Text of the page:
High cholesterol : Clinical trials have most commonly studied immediate release (crystalline) niacin at doses of 500 to 3000 milligrams taken by mouth daily. Dosing may be started at 100 milligrams three times daily and increased gradually to an average of 1000 milligrams three times daily, as tolerated. Significant increases in high-density lipoproteins (HDL) by up to 30% may occur at doses ranging from 1 to 1.5 grams daily. Mild reductions in low-density lipoprotein (LDL) levels may occur at these doses, with stronger effects (up to 20%) occurring at higher doses (3 to 4.5 grams daily), or when used with a "statin" drug or bile acid sequestrant. The maximum recommended daily dose is 3 grams, although some studies have used 4.5 to 6 grams daily. Extended or sustained release niacin may be started at a dose of 500 milligrams daily (or nightly), and increased to 1 to 2 grams per day.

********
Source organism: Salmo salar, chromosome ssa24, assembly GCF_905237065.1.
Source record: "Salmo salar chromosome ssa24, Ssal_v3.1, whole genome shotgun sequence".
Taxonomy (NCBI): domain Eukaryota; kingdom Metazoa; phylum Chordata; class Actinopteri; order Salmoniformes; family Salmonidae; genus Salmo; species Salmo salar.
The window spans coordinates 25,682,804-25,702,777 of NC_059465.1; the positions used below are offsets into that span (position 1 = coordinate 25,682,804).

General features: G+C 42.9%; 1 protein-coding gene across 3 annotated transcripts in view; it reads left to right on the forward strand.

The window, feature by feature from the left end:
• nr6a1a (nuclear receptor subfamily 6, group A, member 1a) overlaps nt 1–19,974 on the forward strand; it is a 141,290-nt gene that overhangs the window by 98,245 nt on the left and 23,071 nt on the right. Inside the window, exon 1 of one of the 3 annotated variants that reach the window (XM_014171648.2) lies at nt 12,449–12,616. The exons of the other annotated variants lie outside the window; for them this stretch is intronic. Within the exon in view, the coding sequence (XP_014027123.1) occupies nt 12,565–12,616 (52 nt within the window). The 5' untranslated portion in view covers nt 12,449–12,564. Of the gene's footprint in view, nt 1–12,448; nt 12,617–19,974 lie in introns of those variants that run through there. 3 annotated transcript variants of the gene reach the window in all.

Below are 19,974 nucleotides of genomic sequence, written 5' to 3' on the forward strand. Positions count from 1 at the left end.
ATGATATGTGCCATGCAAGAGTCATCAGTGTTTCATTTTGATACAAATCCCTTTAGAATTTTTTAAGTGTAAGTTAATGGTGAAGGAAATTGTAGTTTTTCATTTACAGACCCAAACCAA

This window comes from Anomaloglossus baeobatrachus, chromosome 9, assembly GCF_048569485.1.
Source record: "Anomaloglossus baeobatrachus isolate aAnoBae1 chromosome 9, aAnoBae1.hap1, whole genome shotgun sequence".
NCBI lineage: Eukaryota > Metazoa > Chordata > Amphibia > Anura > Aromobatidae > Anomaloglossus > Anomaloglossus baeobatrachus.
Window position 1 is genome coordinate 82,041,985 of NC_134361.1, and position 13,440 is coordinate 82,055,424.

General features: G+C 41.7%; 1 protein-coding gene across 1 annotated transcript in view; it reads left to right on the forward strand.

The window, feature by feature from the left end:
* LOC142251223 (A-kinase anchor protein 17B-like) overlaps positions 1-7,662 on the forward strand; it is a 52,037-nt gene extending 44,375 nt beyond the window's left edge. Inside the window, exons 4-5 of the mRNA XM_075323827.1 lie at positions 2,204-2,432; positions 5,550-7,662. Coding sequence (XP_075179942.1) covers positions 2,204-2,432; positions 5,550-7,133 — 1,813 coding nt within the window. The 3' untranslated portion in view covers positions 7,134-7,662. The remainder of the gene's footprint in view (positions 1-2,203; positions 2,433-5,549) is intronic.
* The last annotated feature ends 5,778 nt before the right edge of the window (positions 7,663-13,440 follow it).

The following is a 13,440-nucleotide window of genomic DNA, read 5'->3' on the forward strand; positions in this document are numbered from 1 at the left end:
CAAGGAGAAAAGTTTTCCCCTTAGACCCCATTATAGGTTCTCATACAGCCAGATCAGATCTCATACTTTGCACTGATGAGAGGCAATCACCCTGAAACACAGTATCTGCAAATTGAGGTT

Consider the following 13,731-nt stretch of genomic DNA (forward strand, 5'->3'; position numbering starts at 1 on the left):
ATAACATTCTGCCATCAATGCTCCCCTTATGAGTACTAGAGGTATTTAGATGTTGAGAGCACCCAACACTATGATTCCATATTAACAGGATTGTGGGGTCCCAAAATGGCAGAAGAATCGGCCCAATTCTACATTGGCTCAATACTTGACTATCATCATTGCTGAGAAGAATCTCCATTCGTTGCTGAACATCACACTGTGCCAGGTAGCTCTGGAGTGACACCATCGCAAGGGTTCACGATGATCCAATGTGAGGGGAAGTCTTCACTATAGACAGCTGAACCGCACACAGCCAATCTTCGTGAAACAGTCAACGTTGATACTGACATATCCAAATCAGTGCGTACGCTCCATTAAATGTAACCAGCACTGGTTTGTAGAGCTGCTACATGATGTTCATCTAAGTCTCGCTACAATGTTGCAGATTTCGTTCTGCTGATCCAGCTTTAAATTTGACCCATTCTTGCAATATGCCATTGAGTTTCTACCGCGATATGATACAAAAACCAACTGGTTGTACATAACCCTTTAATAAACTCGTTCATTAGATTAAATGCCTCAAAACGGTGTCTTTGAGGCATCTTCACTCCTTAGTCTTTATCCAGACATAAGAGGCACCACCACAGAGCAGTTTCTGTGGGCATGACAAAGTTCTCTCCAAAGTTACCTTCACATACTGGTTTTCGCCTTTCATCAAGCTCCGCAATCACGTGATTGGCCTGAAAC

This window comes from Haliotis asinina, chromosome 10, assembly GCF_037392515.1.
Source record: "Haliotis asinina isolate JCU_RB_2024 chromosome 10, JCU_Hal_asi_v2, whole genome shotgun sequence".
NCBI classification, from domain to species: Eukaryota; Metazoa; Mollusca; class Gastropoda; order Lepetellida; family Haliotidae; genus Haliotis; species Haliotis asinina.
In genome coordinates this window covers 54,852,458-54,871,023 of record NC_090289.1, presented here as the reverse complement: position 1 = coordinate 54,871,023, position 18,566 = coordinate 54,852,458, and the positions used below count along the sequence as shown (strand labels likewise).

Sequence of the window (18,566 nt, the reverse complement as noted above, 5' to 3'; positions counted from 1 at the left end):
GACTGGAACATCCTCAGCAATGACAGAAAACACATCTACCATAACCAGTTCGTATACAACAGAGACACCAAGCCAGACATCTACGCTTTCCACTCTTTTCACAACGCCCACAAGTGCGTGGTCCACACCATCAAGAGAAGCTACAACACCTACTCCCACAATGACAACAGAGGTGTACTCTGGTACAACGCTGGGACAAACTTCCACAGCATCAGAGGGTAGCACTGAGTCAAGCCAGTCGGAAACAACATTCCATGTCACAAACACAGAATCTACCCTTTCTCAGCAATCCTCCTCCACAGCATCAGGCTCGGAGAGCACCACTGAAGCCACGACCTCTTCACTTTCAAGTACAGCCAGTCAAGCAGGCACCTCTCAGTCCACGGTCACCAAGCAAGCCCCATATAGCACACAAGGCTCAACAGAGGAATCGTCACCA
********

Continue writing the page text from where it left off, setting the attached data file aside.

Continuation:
Pellagra (niacin deficiency) : Dosing in the range of 50 milligrams to 1 gram daily has been studied.
Atherosclerosis : Niacin in doses of 1 to 4 grams daily has been studied.
Cardiovascular disease : Niacin at a dose of 3 grams daily has been studied.
Diabetes mellitus (type 1), preservation of β-islet cell function : Niacinamide has been studied in the preservation of pancreas cell (β-islet) function in patients with newly diagnosed diabetes mellitus (type 1) in divided doses, up to 3 grams daily.
Children (younger than 18 years)